I have nothing to add to the review of the recent case of Oram v. Hutt and to the conclusion thereon of my noble and learned friend Lord Phillimore.
But I submit to your Lordships that light is derivable upon the present question from the views expressed in this House in Metropolitan Bank v. Pooley, and in particular from the opinion of Earl Selborne, upon a point which has been far too little attended to — namely, the broad and conclusive effect of decisions of Courts of law on the merits of the root question — namely, the rights or wrongs of the legal proceeding which was maintained. My Lords, upon the other view a maintainer, — however highminded he be, or however prompted by a sense of justice or a reprobation of deceit, and however successful he be in having justice done and deceit exposed, — such a maintainer is civilly responsible in damages for what he has done and furthermore he is a criminal offender. To my mind it is fairly clear that such a doctrine is as morally reprehensible as it is legally indefensible, and, as I have said, I do not think it ever was the law of England.” (my underlining)
Lord Shaw of Dunfermline concluded:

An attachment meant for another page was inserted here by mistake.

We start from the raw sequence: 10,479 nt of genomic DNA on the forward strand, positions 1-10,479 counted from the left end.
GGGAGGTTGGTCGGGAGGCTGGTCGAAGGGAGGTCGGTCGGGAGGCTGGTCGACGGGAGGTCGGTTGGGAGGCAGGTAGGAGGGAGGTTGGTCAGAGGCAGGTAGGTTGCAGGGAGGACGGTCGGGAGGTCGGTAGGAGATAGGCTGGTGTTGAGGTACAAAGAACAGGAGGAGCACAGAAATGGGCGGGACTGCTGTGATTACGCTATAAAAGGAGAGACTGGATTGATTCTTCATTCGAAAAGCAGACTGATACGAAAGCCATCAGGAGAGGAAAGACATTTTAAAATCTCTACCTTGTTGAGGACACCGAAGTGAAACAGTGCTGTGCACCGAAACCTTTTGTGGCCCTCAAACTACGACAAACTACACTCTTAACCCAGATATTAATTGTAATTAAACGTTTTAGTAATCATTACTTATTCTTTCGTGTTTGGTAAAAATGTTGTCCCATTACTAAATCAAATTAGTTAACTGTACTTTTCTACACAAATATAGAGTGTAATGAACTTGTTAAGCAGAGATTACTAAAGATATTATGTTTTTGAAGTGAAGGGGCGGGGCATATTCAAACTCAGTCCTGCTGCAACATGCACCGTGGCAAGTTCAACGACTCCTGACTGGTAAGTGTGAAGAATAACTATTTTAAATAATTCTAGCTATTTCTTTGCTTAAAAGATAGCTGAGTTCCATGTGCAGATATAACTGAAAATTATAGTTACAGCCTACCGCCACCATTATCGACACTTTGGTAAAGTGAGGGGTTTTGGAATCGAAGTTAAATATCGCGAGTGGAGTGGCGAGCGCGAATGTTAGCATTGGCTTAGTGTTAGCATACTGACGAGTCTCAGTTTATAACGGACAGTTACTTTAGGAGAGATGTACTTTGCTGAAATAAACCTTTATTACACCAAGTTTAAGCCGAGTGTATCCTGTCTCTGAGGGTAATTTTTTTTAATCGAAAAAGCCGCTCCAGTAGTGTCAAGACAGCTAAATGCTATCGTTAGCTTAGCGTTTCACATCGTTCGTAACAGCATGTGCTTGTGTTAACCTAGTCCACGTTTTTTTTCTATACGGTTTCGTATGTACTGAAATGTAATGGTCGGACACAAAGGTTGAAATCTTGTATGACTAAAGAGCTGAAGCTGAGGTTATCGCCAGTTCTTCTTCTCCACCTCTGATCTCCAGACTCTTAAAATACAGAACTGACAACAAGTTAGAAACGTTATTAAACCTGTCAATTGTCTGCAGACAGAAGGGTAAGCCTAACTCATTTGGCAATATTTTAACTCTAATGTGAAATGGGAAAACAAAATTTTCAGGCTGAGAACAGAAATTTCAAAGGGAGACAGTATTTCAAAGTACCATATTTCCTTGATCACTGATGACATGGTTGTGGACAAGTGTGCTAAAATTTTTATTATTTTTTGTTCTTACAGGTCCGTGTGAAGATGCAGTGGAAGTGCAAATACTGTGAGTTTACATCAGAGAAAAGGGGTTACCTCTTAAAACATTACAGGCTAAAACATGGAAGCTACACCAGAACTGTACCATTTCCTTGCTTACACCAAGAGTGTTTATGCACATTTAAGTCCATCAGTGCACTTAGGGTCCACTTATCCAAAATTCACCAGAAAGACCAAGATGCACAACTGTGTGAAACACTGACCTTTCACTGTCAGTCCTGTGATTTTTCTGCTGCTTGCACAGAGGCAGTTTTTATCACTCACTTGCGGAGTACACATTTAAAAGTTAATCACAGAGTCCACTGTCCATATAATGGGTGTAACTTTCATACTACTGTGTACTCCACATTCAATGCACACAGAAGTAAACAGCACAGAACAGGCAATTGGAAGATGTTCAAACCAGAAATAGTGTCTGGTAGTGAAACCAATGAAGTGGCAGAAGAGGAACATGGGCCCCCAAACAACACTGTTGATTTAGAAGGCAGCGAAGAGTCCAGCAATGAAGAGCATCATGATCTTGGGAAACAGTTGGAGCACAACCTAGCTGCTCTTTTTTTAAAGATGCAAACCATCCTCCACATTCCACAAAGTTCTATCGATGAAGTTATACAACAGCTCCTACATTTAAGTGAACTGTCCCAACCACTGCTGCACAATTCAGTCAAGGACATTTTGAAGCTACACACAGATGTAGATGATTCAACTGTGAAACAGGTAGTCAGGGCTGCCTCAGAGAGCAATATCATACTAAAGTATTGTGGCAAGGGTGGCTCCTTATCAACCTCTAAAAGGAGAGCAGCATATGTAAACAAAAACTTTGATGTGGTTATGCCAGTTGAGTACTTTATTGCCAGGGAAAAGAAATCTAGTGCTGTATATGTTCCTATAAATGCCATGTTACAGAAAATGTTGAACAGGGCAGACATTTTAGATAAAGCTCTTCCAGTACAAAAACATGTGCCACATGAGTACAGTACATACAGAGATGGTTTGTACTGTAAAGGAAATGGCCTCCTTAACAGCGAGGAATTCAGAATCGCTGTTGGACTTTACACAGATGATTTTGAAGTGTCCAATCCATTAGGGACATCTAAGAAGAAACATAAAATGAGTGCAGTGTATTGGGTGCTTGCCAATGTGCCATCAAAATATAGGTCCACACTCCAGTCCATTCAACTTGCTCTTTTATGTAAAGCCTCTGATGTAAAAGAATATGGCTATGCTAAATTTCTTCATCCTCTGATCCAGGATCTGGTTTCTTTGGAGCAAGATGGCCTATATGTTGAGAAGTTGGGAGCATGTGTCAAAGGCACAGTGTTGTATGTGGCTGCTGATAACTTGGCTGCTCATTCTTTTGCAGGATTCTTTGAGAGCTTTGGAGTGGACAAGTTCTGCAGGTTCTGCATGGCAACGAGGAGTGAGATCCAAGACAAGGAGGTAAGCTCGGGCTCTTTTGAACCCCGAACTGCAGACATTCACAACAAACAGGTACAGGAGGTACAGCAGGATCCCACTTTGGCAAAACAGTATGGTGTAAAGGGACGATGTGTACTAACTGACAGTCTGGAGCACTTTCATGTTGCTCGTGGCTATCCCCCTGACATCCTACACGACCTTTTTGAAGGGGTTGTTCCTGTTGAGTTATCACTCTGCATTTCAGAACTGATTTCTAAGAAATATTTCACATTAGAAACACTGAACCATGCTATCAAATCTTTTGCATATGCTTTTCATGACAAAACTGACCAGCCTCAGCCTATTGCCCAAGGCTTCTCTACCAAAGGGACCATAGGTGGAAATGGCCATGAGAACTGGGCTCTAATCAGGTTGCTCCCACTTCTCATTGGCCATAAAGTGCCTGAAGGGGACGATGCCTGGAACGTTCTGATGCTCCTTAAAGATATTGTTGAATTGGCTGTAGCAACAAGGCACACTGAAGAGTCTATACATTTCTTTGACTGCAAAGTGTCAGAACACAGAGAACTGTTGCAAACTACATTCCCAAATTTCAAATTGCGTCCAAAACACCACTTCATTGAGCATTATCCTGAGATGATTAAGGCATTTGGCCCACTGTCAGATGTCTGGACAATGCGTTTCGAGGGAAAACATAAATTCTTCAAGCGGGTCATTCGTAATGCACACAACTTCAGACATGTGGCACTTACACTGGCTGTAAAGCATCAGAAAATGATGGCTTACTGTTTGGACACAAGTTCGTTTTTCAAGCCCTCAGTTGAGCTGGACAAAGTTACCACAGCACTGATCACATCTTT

“The ground of the action thus fails. But upon the further point as to whether a suit might lie for merely nominal damages my opinion is in the negative. I entirely agree with the judgment upon that topic of my noble and learned friends the Lord Chancellor and Lord Phillimore. In my opinion, for the reasons given on the authorities cited, the damages in all cases of maintenance are only such as are answerable to the wrong caused by the maintenance and thereby suffered by the plaintiff. Where accordingly it is ab ante demonstrable that no actual wrong has been caused or suffered an action thus necessarily for only nominal damages for maintenance will not lie. This demonstration is, in my opinion, afforded by the successful result of the suit alleged to have been maintained.”
Lord Phillimore who joined with Lord Finlay LC and Lord Shaw of Dunfermline in entering judgment for London Express Newspaper Limited said:
“The law of maintenance is stated in the text-books to be in itself part of the common law though affirmed or declared and supported by various ancient statutes. These, as I gather, at any rate those which were brought to your Lordships' notice, are the following:—
3 Edw. I. cc. 25, 28.
20 Edw. I. Ordinance concerning conspirators.
28 Edw. I. c. 11.
1 Edw. I. c. 11.
4 Edw. III. c.11.
1 Rich. II. c. 4.
7 Rich. II. c. 15.
32 Hen. VIII. c. 9,
which have been analyzed by my noble and learned friend, Lord Shaw, and to which I would add 3 Hen. VII. c. 1.